Aircraft gathers water data
An aerial survey being carried out in southwest Western Australia will provide new scientific information for landholders, natural resource managers, researchers and Government agencies about the region's groundwater resources.
The airborne electromagnetic survey is being carried out by Geoscience Australia on behalf of the Western Australian Department of Water to collect approximately 8600 line kilometres of new data at a nominal flying height of 120 metres above ground level.
The survey aircraft will obtain the data in areas around Albany and Esperance as well as the Swan coastal plain east of Cape Naturaliste and the Scott coastal plains east of Cape Leeuwin.
The survey has received funding from the Western Australian Government's Royalties for Regions program as part of a four year initiative to assess, plan and investigate regional water availability in Western Australia.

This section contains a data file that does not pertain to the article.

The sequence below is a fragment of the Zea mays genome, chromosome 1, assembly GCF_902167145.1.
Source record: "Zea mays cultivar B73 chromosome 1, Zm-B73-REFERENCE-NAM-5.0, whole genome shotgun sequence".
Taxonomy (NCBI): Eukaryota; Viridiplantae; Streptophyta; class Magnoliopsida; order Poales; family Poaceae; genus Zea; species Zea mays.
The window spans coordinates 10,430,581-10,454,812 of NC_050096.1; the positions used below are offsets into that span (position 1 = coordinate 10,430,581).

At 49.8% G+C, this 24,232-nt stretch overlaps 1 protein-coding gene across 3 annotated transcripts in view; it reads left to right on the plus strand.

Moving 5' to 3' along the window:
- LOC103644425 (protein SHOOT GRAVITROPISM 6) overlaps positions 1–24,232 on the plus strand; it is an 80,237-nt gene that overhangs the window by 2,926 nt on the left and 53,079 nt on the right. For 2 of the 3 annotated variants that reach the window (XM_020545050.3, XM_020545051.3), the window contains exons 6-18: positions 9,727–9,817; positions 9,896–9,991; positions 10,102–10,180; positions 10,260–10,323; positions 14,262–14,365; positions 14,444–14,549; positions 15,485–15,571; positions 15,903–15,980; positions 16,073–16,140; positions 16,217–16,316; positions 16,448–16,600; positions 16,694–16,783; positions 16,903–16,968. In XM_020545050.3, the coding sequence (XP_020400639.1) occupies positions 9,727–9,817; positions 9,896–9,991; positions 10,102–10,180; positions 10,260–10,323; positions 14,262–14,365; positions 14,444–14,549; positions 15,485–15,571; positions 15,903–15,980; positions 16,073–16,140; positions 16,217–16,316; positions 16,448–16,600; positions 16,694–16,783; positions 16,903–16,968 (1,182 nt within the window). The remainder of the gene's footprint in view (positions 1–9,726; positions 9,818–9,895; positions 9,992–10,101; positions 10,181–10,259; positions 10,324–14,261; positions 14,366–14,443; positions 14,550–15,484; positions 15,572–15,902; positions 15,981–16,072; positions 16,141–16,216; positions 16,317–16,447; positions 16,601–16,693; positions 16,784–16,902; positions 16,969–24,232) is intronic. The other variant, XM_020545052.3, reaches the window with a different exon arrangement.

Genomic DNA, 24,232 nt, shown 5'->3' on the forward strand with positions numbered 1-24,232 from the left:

The aircraft will begin flying around Esperance in late March, with completion over the Swan coastal plain in mid-May.
The survey will provide geoscientists and others with data to improve the understanding of seawater intrusion into fresh water aquifers as well as the sub-surface geology in four separate locations extending over a total area of more than 4000 square kilometres.
As well as seawater intrusion, the survey will provide important context for a range of land-use investigations, including groundwater and hydrogeology.
Further information about the survey is available in a Western Australian Department of Water fact sheet.